No doubt you’ve realized by my lack of posts that it’s been a really busy spring at Chiot’s Run. It would be nice if blogging was my full-time job and I could do it all day, but alas, I’ve got bills to pay just like you all do. In case you don’t read my daily blog, here’s an update: This spring has been especially busy since we’re getting the cottage and gardens ready to put them on the market. We’ve made one exploratory trip up to Maine looking at houses, we even put an offer on one, but that didn’t work out. Yep, we’re planning a move to Maine. Why? Because it seems like the right time and they have a great local food network. And WHY NOT?
Now that the Dark Days are over (was that challenge a little too long for everyone else like it was for me?), I’m excited to talk a little about non-local food. I’ve never wanted to be a 100% local eating gal, I like tropical food too much. You see I grew up in South America, right on the equator, so the foods of my youth were mangos, papayas, avocados, citrus and all things tropical. We had a banana plant in the front garden and a big papaya tree in the back. I’ll choose a mango over an apple any day, hands down! These things will always hold a special place in my diet and I will never give them up simply because I live in the North. About 95% of my diet is local, much of that homegrown, the remaining 5% is tropical. That being said, I’m not running out to my nearest grocery store to pick up a mango when I want it. I’m searching the internet to find small organic farms that sell through LocalHarvest or on their own websites.
My most recent score was a box filled with beautiful avocados and another filled with blood oranges. They were both from Trethowan Organic Farm in Rainbow, California. We’ve been enjoying avocados with every meal, even breakfast. If you’ve never have a fried egg smothered in fresh guacamole you haven’t lived! Who can resist a quick snack of a half an avocado dusted with sea salt & freshly ground pepper. It’ll keep you full until the cows come home, or at least until the dinner bell rings!
I’m also enjoying the last of the Rio Red grapefruit that I got from G & S Groves in TX. This year I joined their fruit of the month club. As a result I’ve been enjoying a grapefruit every day, some mornings I even bake them. If you’ve never had baked grapefruit you’re missing out. Here’s how I do it.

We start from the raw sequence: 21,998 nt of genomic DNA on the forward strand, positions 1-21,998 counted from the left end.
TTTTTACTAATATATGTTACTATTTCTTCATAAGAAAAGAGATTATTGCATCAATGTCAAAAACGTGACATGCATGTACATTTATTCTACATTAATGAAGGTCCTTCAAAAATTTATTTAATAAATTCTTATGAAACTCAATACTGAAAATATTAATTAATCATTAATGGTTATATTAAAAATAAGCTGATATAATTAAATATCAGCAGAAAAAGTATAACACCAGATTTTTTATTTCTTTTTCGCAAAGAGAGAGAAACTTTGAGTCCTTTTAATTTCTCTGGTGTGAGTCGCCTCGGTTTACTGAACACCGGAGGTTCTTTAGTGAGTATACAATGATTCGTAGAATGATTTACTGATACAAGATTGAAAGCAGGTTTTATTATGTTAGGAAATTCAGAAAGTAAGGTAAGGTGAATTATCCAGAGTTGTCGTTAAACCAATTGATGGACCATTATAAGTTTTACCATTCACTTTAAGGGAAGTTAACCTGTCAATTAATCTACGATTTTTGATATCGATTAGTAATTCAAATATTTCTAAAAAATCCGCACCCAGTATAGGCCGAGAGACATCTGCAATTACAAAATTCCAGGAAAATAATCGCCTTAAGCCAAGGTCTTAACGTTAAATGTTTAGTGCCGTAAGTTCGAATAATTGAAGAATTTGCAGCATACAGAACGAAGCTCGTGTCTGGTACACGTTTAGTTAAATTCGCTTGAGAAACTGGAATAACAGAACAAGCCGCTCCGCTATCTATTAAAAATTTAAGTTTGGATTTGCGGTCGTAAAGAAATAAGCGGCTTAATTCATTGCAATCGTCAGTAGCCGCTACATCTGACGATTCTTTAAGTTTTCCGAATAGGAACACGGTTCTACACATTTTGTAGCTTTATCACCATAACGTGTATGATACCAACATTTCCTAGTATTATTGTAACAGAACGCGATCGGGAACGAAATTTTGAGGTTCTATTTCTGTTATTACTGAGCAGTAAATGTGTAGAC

We can feed our hunger for connection by eating seasonally and also by buying directly from small farmers at the farmer’s market. Forming relationships with the people who grow our food, and taking up opportunities to visit their farms, is a healing practice. It is important for the farmers as well. The majority of small farmers are not in it for the money – farming is no longer lucrative. They do it because they have a love of independence, because they love working with the land, and often because they believe in building a food system that is based on relationship. They get immense satisfaction when their customers take an interest in their farming practices and in how and why they grow their produce.
Jessica Prentice – Full Moon Feast: Food and the Hunger for Connection
Even if you do enjoy things that aren’t local, I’d like to encourage you to still find them as seasonally and as sustainably as possible. Not only will you be enjoying the healthiest product you can have, you’ll be building a rich network of small farms around the country. You’ll be helping a small farm survive to provide food to it’s own immediate community.
If you had to choose one non-local fruit or vegetable as your favorite which would it be? Have you found a small sustainable source for this item?
I can also be found at Chiot’s Run where I blog daily about gardening, cooking, local eating, beekeeping and more; Eat Outside the Bag blogging about all things food & cooking; Your Day Magazine and you can follow me on Twitter and on Facebook.